As she heads to the bathroom to no doubt shower off the remains of the day, I notice that she’s left her purse on the table, and her chequebook has slid out. Feeling rather guilty, I rifle through the pages; assuaging myself with the knowledge that I would prefer attempting to speak directly to her about her finances even less. After all, a gentleman does not discuss such subjects with a lady. The rent is due in less than a week, but her account shows she has nowhere near enough to cover that expense; nor the many other bills stacked on the tiny table beneath the telephone on the kitchen wall. Our home can be quite drafty, and while it doesn’t bother me in the slightest, her omnipresent cardigans and scarves certainly speak to how much it bothers her.

A plan of action, then. Elizabeth has provided me with more companionship than someone my age can rightfully claim, and there must come a time when everyone, even one such as myself, must let go of the ties to the past. The plan would require me breaking a house rule, though: I would need to enter her bedroom, which is normally off-limits to me, as it should be.

I wait until she opens her bedroom door, indicating that she’s once again decently clothed. I knock on the door itself.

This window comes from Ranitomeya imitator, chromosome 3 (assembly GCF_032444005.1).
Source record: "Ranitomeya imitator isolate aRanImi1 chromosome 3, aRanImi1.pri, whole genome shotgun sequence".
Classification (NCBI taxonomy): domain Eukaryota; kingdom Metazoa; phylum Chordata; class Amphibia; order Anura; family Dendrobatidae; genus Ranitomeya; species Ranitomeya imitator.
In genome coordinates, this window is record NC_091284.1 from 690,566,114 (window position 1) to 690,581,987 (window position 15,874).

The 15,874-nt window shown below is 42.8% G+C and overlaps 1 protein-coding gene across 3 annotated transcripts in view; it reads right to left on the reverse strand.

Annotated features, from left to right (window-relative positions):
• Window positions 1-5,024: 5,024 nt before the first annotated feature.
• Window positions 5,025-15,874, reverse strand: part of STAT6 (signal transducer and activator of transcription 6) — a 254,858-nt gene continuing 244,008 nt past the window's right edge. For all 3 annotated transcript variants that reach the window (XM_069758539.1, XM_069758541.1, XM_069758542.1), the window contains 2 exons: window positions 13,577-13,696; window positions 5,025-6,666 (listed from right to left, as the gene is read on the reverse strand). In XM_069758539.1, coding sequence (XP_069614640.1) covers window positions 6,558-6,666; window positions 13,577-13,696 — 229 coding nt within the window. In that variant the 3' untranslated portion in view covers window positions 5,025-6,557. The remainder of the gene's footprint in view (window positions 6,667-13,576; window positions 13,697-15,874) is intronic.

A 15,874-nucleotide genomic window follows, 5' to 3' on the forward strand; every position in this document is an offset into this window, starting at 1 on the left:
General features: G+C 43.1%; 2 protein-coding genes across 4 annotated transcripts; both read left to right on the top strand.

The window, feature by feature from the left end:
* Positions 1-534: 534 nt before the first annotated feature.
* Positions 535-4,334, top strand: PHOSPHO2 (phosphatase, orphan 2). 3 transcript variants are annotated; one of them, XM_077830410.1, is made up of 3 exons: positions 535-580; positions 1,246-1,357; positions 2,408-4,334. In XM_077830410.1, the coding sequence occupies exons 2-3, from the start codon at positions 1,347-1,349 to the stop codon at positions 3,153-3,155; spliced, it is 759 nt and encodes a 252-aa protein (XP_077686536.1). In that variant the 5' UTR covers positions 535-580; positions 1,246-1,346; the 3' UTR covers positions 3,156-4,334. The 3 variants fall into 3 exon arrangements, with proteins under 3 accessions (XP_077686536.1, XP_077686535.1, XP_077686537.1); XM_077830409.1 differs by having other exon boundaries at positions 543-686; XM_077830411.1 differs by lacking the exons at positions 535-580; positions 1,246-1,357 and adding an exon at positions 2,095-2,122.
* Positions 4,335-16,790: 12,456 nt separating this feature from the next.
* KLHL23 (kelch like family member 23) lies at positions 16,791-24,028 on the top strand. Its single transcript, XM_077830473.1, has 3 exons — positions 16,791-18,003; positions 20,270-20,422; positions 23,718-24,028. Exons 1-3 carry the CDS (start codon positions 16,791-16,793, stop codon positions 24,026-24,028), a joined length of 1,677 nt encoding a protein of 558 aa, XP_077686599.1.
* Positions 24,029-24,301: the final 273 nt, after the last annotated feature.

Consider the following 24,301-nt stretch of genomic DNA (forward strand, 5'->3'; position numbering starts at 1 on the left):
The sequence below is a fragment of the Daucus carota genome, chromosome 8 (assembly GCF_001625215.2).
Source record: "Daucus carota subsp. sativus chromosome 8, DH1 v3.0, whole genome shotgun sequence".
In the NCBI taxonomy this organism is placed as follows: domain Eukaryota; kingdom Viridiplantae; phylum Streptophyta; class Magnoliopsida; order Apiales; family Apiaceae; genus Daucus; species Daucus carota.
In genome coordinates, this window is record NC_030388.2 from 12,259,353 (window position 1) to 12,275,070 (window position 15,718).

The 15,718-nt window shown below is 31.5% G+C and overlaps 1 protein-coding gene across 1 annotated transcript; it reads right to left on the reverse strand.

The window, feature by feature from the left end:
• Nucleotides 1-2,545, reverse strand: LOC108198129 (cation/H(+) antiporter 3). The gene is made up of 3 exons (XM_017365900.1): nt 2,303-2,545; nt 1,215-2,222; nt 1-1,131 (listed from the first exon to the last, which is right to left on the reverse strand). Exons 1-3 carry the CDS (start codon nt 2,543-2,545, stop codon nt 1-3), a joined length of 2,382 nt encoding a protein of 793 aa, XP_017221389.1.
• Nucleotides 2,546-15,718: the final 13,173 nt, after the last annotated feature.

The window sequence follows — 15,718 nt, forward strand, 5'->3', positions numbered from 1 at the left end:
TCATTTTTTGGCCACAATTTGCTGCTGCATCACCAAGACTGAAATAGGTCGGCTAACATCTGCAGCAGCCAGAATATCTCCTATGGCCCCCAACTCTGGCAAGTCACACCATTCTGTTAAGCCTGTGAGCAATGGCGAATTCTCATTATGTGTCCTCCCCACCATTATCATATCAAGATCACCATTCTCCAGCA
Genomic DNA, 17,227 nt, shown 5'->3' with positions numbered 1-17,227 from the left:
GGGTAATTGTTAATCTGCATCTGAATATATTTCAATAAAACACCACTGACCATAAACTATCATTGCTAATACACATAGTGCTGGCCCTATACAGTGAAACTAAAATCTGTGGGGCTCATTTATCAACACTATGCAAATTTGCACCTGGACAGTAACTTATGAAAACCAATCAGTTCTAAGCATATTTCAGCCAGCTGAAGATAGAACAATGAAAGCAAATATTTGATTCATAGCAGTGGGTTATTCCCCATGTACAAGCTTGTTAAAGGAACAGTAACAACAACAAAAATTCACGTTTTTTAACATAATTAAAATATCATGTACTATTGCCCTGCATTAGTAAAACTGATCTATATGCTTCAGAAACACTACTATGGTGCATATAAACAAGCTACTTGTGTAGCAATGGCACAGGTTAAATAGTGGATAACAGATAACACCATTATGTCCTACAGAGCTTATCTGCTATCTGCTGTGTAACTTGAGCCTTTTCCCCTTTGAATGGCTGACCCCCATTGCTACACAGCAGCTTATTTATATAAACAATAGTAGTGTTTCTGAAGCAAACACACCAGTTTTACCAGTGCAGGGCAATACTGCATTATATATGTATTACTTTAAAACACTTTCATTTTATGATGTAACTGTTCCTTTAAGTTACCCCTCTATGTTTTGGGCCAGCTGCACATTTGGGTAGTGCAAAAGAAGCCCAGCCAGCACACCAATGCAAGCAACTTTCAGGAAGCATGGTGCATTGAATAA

She glances in my direction via the mirror above her dresser as she brushes her hair. Her brushing is whisper-quiet; there are some days when I feel utterly alone in the house, only to suddenly find her stringing a bracelet on the living room settee. She’s paused in her hairbrushing, an indication that I should continue to speak.

I do so: “Elizabeth, I’m afraid I need to ask you a favor. It’s an odd request, but please indulge me for now… I need you to move your dresser away from the wall.” This is no small request, because it is no small dresser. The massive piece of furniture hasn’t been moved in nearly half a century; of this, I am certain.

The dear girl lowers her hairbrush and, turning around, stares at me. “Yes, I’m aware of the oddity, Elizabeth. But you can certainly appreciate the fact that moving that beast is something that I absolutely cannot muster the strength to accomplish. And moreover, this will—ultimately—directly benefit you. I implore you. Please.”

She stares a moment more, then with a nearly ephemeral shrug, begins removing the drawers from the dresser, placing them on her bed, so as to make the behemoth easier to shove. I take advantage of the fallow time to rest in the hallway, preparing myself, both physically and emotionally. Soon, the heavy sounds of the dresser protesting across the floorboards, coupled with barely perceptible grunts and moans, beckon me to return. She’s managed to move one side of the dresser roughly a yard away from the wall.